Make it fun

“Chores” is word that no one wants to hear. How about “special job?” Another one I love is “house blessings.”

Put on some music or make tidying up into a game every now and again. Something as simple as a timer and a challenge (let’s see if we can pick up all the toys before the timer ends) can give motivation a bit of a boost.

teaching kids to pitch in

Age Appropriate Job List

Todders can:

  • help pick up toys
  • put clothes into a laundry basket
  • match socks

Preschoolers can do the above jobs and:

  • learn to fold clothes
  • put folded clothes into drawers
  • wipe walls and baseboards with water
  • bring dishes to the sink after meals
  • help set the table
  • sweep under the table with a hand-held brush
  • tidy up coats and shoes
  • wipe the table
  • feed pets
  • sort recycling

School-aged kids can do the above jobs and:

  • vacuum a room
  • wipe out the bathroom sink and counter
  • vacuum stairs with a hand-held vacuum
  • empty small garbage bins
  • wash windows with a mild vinegar solution in a spray bottle (teach the child to never point a spray bottle at his or someone else’s face)
  • dry dishes
  • help load and unload the dishwasher

Pre-teens can do the above jobs and:

  • empty larger garbage bins
  • clean a bathroom
  • sweep a room
  • do their own laundry
  • cook a meal each week
  • wash dishes

These are just a few ideas for different age groups. Children all have different abilities at different ages so you can pick jobs that suit your child’s skill level.

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  1. Savannah, some great tips. I have to say I am guilty of the doing it myself because its faster, easier, proper etc. etc. But I keep telling myself to let go, lower standards as you put. My 5 year old has recently started helping fold his clothes and put them away and sure both the drawers and clothes are bit messy but it makes him feel really good. And I do let go for the most part, although every now and then I will go and fix it up a bit when he is not around.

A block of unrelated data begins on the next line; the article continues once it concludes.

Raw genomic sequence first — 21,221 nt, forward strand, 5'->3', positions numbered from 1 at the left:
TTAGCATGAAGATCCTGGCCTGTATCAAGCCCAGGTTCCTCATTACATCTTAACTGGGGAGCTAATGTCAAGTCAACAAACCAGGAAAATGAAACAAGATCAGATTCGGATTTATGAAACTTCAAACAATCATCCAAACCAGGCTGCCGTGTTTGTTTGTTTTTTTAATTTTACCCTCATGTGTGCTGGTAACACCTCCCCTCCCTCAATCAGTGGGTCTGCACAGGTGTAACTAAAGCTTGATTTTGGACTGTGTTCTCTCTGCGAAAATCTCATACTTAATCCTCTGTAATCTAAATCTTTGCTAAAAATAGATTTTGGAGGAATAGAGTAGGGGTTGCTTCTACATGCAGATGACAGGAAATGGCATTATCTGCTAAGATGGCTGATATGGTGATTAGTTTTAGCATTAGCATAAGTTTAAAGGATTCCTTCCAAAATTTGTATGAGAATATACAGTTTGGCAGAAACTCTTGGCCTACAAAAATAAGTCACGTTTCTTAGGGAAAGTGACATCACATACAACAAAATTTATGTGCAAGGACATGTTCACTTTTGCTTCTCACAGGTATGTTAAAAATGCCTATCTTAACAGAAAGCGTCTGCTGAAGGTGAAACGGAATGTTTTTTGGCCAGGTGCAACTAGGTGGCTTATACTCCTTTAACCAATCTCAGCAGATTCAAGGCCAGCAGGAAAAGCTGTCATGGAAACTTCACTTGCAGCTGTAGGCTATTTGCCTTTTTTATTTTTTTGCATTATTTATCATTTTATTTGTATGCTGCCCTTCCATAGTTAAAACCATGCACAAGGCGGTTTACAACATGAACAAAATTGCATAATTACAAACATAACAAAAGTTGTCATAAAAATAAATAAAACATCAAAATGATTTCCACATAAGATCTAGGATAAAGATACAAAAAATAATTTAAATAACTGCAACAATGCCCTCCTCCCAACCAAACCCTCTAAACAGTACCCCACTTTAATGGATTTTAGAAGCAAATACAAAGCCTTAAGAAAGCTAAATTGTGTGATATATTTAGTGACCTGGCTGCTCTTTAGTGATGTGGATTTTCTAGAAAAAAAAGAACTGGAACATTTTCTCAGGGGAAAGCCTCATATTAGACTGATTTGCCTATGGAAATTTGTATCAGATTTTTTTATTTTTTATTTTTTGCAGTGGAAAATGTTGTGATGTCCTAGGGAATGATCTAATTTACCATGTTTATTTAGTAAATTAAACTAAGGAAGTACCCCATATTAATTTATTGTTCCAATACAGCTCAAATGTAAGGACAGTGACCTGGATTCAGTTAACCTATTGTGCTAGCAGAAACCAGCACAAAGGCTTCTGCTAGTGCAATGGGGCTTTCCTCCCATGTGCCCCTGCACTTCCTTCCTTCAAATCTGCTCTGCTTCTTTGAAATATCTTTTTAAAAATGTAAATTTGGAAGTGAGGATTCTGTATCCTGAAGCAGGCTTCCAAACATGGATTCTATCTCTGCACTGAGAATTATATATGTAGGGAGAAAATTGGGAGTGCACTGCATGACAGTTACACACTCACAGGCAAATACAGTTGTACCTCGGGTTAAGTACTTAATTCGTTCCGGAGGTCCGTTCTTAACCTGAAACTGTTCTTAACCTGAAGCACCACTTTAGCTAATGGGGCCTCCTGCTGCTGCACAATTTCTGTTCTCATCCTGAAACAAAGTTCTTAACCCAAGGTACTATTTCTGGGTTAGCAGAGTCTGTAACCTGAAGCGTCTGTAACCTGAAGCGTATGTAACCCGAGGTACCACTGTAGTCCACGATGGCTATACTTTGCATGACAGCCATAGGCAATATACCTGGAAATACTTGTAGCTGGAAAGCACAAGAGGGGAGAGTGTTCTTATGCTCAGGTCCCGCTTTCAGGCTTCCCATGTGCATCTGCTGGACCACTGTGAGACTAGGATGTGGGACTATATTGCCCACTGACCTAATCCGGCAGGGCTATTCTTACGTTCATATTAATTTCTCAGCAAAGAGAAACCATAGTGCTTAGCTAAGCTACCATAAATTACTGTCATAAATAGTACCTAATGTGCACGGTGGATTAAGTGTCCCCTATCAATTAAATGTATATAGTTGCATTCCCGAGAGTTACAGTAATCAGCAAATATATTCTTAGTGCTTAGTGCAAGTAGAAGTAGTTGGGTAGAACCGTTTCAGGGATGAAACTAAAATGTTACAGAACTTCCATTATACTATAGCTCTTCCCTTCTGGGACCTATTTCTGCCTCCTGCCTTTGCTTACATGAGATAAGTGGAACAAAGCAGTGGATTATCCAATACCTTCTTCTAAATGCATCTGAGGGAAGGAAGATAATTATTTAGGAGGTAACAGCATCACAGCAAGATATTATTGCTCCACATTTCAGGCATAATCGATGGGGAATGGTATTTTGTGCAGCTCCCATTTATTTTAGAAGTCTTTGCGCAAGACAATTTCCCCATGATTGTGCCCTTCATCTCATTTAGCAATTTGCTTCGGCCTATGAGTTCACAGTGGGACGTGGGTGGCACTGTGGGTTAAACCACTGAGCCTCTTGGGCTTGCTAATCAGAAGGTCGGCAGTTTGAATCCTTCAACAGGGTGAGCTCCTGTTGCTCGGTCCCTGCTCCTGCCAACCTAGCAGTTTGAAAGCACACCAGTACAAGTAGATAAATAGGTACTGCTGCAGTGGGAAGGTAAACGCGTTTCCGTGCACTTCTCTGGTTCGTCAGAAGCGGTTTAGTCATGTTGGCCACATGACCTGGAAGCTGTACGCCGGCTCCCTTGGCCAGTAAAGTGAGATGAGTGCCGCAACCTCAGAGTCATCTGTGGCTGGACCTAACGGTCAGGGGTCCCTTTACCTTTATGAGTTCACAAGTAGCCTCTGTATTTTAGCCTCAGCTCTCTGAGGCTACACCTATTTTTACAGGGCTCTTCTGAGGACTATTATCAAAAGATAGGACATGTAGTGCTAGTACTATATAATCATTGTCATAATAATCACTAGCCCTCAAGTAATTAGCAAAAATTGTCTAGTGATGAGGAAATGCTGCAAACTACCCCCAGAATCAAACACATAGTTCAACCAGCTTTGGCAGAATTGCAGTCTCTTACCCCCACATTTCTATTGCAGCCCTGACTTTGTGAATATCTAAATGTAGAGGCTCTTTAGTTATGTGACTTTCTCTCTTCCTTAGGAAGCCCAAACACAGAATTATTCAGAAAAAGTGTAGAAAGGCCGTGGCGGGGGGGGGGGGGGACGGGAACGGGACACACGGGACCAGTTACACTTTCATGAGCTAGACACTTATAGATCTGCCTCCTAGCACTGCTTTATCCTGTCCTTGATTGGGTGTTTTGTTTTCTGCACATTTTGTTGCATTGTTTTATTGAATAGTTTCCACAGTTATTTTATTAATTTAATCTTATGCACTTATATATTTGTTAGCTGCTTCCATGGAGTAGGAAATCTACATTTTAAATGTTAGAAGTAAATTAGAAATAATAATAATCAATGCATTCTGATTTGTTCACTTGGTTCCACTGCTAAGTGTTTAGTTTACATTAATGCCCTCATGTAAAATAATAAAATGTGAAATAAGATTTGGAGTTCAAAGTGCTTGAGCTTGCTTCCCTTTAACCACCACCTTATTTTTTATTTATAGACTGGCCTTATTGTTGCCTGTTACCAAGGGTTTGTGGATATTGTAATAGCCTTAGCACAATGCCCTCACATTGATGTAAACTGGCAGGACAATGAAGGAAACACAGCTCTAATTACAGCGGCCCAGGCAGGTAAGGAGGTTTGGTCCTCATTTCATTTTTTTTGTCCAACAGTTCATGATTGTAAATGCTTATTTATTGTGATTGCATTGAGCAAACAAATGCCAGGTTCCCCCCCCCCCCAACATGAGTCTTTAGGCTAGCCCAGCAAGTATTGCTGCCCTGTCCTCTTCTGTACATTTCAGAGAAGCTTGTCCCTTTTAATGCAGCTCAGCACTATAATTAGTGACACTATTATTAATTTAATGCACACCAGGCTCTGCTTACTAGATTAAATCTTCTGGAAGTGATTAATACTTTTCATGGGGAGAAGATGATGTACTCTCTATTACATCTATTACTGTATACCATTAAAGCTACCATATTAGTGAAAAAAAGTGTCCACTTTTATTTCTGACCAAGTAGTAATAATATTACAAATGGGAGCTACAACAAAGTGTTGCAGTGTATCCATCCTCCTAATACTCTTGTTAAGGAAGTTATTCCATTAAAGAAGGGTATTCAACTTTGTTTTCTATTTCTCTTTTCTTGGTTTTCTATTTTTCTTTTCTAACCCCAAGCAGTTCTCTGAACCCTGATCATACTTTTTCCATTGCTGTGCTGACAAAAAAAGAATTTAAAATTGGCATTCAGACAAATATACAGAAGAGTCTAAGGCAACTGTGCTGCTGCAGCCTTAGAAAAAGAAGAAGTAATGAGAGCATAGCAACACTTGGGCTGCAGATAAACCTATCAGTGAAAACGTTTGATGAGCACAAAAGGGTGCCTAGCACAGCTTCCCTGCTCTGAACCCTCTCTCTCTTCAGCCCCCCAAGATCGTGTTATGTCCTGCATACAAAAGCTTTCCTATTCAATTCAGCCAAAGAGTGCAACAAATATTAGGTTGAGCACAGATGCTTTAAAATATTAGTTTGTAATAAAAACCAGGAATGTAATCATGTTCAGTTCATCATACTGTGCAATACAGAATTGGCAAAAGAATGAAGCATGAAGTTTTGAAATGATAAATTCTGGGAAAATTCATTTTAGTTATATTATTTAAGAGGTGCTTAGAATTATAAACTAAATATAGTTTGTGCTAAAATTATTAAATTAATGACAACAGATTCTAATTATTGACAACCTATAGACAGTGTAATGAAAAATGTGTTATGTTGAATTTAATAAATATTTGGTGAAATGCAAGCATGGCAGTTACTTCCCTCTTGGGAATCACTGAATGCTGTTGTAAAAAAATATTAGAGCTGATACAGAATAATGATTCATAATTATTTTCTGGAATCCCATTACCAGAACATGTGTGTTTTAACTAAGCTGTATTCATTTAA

2. Agree! Kids can take great pride in being part of the “family team”. Thanks for the ideas.

    I used some of your strategies when I taught Kindergarten, too. I used the words “in charge”, as in “you’re in charge of blocks”, and they loved it (mostly). I also would play the song Crazy Frog to see how much we could do before the song ended. The only downside to that is I can’t stand Crazy Frog.

    My son has enjoyed helping out for some time now (though I use the word “help” loosely), as in this cartoon from last fall:


  3. Bubbles is 26 months old and she loves to “help Mama”. I give her one of the Swiffer Dusters to dust with, she helps me move the clothes from the washer to dryer, and she picks up her toys.

  4. I think it’s so important for kids to have chores because they need to learn how to appreciate what they have and how hard it is to keep the house clean and to appreciate it being clean. I also believe it gives them a feeling of accomplishment and pride.